Advantages of getting a tribal tattoo:
1.There's a lot of black ink in tribal tattoos, which has the advantage that it holds up very well, black tattoo ink doesn't fade as fast as other colors.
- Tattoo removal is not working very good on those large patches of black ink.
- Covering them up with another tattoo ain't working either.
- Finding a tattoo artist or tattoo parlor is not easy when you want a traditional design of a specific tribe.
- When you're getting a tattoo that is an imitation of a traditional tribal design, keep in mind that you might be insulting the original tribe members. This is especially the case with Ta Moko, which is a form of family and personal identification of the Maori people. Copying their designs is a form a identity theft.
- Identification: each tribe and family has its own tattoo motifs. Tribal tattoos read like a book: they tell a lot about the origin and the social hierarchy of the person who wears them. Tribe members can identify each other by their tattoos, in this life and in the afterlife.
- Social status: the style and size of a tribal tattoo says a lot about a person's social status in the group. A person with a big tattoo usually has a higher rank in the society compared to one with a simple tattoo.
- Rite of passage: getting a tattoo is part of the ritual that turns a boy into a man, a girl into a woman.
- Magic, healing and protection: tribal tattoos are believed to have magical powers. In some tribes the boy gets assigned a totem animal during his rights of passage. By tattooing that animal it is believed that the wearer inherits some of the powers of his totem animal.
Modern tribal tattoos are generally speaking not strongly associated with any particular tribe and are usually stripped of their social meaning. Tribals we see in the Western world today are often based on:
- Polynesian tattoo designs
- The tattoo designs of the tribes of Borneo, namely the Iban (Sarawak) and the Kayan and Kenyah (Kalimantan)
Luckily for today's tribal tattoo lovers, the methods used to apply the tattoos have changed. Bone needles and plant or animal dyes have been replaced by tattoo machines and the circumstances in which a tattoo artist today works are generally more hygienic than those of a tribal community. Some people though, want to go all the way and prefer to be tattooed using the traditional methods.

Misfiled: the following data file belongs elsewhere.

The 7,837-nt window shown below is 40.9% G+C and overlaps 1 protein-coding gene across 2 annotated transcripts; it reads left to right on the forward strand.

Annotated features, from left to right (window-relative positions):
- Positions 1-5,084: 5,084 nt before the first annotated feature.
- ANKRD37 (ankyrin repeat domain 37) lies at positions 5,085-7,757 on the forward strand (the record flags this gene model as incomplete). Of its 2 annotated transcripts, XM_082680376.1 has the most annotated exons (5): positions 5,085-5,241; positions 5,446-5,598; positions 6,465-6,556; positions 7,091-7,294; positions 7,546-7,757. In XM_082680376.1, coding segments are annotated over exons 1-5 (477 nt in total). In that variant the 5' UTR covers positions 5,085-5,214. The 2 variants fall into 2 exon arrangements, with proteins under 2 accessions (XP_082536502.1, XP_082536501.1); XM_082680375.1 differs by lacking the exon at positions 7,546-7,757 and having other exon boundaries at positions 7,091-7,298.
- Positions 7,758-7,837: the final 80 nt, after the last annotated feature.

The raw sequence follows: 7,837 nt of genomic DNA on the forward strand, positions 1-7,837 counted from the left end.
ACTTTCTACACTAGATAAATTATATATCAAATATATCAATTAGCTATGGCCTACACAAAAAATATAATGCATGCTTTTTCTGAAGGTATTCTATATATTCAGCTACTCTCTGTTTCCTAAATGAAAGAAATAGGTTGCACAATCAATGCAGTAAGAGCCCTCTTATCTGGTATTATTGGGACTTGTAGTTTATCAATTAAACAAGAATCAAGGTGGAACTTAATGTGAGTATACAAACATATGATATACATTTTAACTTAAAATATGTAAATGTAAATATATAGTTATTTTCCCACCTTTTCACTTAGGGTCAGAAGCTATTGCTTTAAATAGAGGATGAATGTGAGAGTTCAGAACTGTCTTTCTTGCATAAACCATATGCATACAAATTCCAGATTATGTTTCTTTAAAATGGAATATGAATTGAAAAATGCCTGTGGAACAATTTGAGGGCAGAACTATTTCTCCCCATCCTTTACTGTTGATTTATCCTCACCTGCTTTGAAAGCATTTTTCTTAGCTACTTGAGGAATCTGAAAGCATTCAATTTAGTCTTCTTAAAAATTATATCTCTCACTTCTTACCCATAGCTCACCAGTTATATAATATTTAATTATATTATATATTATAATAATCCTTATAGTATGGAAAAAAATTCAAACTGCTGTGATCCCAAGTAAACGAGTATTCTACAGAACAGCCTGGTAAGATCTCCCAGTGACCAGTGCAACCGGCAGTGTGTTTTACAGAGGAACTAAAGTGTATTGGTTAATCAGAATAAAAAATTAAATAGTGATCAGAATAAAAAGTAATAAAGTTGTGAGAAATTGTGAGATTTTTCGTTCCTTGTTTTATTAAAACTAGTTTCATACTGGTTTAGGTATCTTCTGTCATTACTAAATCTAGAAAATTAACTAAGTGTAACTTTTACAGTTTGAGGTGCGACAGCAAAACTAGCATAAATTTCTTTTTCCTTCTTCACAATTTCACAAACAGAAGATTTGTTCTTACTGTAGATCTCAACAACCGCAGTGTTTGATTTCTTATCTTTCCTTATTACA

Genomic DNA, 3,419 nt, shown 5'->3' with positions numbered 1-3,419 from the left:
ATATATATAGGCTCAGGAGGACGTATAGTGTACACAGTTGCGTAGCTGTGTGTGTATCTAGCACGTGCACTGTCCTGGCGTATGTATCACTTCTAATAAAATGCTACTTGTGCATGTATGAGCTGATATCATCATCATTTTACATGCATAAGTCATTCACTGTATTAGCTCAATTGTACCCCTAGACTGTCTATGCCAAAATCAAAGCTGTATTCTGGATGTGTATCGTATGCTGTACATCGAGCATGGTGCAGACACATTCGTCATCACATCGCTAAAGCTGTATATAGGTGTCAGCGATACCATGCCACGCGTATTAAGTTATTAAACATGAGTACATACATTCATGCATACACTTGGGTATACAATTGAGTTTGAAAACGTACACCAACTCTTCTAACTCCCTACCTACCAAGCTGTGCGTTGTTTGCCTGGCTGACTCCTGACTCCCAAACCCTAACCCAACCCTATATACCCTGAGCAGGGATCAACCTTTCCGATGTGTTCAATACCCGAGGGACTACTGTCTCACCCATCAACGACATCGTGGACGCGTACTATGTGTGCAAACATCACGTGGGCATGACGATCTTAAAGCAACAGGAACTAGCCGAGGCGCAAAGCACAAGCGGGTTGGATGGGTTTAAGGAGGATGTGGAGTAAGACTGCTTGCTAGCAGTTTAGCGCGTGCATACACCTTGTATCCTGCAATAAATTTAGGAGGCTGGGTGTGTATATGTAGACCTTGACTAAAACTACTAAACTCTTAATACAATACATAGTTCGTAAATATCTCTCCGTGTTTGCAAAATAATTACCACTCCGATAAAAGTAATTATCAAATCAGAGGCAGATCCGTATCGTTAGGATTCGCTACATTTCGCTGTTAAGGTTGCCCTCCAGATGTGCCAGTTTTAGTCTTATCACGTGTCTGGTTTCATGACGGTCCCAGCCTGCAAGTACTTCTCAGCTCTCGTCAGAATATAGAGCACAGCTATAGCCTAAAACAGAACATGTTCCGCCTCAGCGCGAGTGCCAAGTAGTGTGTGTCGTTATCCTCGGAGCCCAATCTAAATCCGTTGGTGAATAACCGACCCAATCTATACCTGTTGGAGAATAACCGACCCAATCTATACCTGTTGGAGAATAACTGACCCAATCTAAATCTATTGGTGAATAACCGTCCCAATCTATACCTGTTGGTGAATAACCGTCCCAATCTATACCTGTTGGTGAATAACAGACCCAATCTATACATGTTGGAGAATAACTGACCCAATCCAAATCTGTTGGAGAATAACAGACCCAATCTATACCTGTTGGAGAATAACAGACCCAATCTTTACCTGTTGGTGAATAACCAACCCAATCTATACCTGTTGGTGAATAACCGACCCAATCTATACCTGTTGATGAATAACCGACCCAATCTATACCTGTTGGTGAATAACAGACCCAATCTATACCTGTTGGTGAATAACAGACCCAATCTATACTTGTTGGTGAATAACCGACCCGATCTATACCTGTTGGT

Traditional Tribal Tattoo Art
Tattooing in Borneo (one of islands of Indonesia/Malaysia) is an important form of body modification. The tattoos are believed to protect against pain and diseases. The Iban, Kayan en Kenyah tribes, all headhunters, share the same style of tattoos. The Kayan used carved wood blocks or carved skulls to transfer the designs onto the skin.
Polynesia is a group of over 1000 islands in the Pacific Ocean. The most famous Polynesian tattoo styles are the Maori, Marquesan, Tahitian, Samoan and Hawaiian styles.
Read more about Polynesian Tattoos
The Maori are the indigenous people of New Zealand. They use a form of personal identification called Ta Moko. Tattoos are used to carve the family history into the skin.
Learn more about Ta Moko and Maori Tattoos
The Marquesa islands are a group of islands situated in French Polynesia. The Marquesan tattoo art greatly influenced today's tattoo artists. The hands are an important tattoo spot in the Marquesan tattoo tradition, as well as the ears, the shoulders and the lips.
Hawaiian Tribal Tattoos
Like the other tribal tattoos, tattoos in Hawaii have a hidden meaning and are believed to have magical power. They are applied during a ritual ceremony. Both men and women are tattooed with motifs like triangles, squares, crescents and animals like sharks and lizards.
More about Hawaiian Tattoos
The Celtic people used to live in tribes spread over Great Britain and parts of Western Europe and were heavily tattooed. Interlacing patterns, spirals and knot work are typical for Celtic tattoos.
More about Celtic Tattoos
Native American Tattoos